Yesterday I decided to do an in depth Google search on my name. As a pre-service teacher it is important to make sure to keep up a positive and appropriate digital identity. Through my sleuthing of my own digital identity I experienced the nostalgia of my hockey playing days, and discovering the my old school MySpace account. However, this wasn’t the only thing that I had come across. I was referenced in two articles for a tweet that was posted in April of 2014.
Some background, back in 2014 there was a issue of Peter LaBarbera, an anti-gay and pro-life supporter, coming to Regina to promote their anti-LGBTQ, and pro-life agenda. Needless to say, they were not greeted with loving support from the University of Regina, faculty and students. LaBarbera and his partner in crime (literally speaking), Bill Whatcott, were arrested on campus for trespassing. Many students were pleased to have these men removed off campus for spreading an agenda that the many in the university community did not agree with. I was one of them who tweeted in support of the Regina Police and Campus Security escorting these two off campus.
— Curtis Bourassa (@MrBourassaED) April 14, 2014
However, not everyone has the same ideals as the “liberal” community, as I am often labeled. Many pro-life, anti-gay supporters backlashed and said that their arrest was hindering on their right free speech. Some even extended their labels to the supporters of gay rights, as homofascists. I was surprised to be one of the ones labelled in a couple articles as my innocent tweet began to make international attention.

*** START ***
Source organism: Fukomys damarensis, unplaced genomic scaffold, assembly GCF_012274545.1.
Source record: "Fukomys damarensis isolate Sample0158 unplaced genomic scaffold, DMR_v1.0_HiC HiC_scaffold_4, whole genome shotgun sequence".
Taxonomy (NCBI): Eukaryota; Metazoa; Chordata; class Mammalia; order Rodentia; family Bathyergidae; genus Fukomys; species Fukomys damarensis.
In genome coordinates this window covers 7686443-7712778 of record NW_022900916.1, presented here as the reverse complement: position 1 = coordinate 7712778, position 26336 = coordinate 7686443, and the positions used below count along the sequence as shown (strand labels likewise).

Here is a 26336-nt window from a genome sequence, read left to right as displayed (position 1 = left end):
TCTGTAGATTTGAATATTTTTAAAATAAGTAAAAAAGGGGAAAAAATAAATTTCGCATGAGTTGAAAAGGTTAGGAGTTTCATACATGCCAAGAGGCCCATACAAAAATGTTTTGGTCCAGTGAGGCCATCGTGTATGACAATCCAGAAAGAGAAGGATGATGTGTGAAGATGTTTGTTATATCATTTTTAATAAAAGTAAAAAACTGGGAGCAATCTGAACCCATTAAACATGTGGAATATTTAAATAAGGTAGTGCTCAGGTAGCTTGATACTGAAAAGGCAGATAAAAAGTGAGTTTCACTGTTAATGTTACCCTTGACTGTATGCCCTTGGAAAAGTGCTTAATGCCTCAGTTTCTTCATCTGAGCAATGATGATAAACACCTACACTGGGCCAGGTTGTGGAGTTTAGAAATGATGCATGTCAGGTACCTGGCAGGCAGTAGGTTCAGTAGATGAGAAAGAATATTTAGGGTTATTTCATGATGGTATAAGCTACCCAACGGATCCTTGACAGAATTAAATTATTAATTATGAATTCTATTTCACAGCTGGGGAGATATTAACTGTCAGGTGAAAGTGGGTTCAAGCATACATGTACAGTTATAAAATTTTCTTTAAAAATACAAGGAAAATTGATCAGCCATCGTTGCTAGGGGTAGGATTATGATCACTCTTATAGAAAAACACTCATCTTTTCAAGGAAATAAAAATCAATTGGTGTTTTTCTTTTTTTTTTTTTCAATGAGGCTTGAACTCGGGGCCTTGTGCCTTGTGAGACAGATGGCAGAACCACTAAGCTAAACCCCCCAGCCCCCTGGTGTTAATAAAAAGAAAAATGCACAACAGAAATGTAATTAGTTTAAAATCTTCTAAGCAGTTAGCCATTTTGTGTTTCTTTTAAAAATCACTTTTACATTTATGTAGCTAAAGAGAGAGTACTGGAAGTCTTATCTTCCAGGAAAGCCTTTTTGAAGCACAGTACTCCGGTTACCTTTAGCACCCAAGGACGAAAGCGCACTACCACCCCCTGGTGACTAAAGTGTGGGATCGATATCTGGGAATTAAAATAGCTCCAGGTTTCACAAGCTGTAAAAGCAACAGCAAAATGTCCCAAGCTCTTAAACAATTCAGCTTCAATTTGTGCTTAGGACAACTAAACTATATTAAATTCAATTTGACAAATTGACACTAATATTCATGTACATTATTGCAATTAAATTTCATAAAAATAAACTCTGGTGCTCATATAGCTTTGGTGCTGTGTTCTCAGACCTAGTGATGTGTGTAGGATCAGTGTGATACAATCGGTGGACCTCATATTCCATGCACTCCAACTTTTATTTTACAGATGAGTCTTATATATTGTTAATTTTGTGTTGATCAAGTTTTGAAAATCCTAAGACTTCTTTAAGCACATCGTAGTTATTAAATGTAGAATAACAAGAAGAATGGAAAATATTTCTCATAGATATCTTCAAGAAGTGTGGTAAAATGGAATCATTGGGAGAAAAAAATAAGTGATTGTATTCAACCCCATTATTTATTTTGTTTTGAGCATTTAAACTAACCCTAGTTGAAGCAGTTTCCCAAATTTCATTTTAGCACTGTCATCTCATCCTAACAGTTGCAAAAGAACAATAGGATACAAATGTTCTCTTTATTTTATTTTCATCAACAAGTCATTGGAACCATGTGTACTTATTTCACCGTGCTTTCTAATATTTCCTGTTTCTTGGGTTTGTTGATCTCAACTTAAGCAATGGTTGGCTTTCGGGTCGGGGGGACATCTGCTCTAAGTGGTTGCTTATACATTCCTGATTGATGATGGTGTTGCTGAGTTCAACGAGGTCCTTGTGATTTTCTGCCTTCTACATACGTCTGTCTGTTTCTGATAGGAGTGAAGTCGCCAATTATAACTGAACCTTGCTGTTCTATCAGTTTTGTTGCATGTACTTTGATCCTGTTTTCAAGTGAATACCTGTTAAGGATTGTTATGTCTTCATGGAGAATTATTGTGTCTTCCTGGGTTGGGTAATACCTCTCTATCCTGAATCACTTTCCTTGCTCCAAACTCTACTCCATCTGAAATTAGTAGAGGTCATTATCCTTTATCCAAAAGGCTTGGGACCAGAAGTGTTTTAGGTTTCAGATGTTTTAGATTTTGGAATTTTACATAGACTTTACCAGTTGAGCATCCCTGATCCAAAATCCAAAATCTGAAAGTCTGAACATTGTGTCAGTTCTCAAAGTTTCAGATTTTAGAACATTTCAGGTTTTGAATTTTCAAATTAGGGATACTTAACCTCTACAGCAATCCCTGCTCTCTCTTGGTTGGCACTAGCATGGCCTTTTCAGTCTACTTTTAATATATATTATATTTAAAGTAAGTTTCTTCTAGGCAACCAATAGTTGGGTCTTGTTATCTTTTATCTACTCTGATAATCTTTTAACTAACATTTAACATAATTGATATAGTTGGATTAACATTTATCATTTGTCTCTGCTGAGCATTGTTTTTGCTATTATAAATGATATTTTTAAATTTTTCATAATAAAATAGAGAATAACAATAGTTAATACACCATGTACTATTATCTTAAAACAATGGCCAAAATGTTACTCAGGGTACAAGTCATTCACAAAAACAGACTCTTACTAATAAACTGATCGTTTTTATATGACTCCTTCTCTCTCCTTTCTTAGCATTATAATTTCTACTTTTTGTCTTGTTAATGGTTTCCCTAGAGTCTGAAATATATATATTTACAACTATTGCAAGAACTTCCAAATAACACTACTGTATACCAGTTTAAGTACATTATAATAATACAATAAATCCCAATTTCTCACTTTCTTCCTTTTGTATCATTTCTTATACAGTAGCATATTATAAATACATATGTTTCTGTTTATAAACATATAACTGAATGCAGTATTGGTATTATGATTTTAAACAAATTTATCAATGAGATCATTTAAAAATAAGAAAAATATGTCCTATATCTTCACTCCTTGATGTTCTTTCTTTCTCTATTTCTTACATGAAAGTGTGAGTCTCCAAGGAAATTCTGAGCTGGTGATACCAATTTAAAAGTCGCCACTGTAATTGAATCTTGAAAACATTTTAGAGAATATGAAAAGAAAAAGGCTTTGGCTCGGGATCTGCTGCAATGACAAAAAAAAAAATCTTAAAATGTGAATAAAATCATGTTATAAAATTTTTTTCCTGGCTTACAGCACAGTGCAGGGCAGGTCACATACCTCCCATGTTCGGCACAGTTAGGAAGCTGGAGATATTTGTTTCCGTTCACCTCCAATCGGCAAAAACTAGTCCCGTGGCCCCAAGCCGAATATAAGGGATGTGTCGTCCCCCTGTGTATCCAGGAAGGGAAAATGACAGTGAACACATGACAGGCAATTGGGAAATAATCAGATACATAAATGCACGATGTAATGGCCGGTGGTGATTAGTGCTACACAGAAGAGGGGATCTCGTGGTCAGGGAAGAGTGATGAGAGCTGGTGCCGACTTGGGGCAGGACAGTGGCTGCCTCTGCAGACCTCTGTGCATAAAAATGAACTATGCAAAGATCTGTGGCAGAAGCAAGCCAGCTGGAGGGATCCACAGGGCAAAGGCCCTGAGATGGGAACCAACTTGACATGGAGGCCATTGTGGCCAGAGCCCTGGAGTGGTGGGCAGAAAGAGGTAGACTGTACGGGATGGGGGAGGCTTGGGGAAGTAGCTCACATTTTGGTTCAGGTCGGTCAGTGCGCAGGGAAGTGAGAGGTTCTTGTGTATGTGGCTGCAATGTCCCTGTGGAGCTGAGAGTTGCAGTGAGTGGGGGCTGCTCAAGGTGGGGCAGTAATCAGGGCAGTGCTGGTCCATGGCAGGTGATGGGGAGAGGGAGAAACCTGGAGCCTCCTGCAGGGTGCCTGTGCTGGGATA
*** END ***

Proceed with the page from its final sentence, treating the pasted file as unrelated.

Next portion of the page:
Barbwire with Matt Barber, an American news and opinion blog/newsfeed that focuses on a biblical worldview. Barbwire decided to give me a shoutout. They referred to me and many others as a homofascist. A label that is I felt was a wee-bit exaggerated. As well as a gay activist on another article on the Israel, Islam & End Times, newsfeed. However, in my eyes being labelled a gay activist is a much more appropriate than a “homofascist”.
As you can see from my tweet above I don’t feel as I didn’t deserve the attention I did from the situation as it was grouped in with the following tweets. At first I was a bit nervous of having my name labelled with these articles and being grouped with the following tweets, as they are quite aggressive. I think if we were to play “which of these things is not like the other” I hope mine would pop out.
The lessons I have learned through being a social justice educator, and a “homofacist”/gay-activist with regards to my digital identity.
- Anyone can pick up your tweets and refer to them without your permission.
- Expect backlash when supporting gay-rights, and anti-oppression.
- The amount of ignorance and inequality when it comes to privilege, and admitting the privilege that you have. As a society it is improving but we still have a way to go.
- Stand-up for what you believe in.
Overall, the posts humoured me. I did not find them overly intimidating. Being a supporter of human rights is what I feel is appropriate and important as an future educator. Our students need to feel as they belong. Some of our LGBTQ students often already feel ostracized in our schools, and community, I believe it is important to stand with them. I will continue to support all people and students regardless of who or what we identify as because we are people.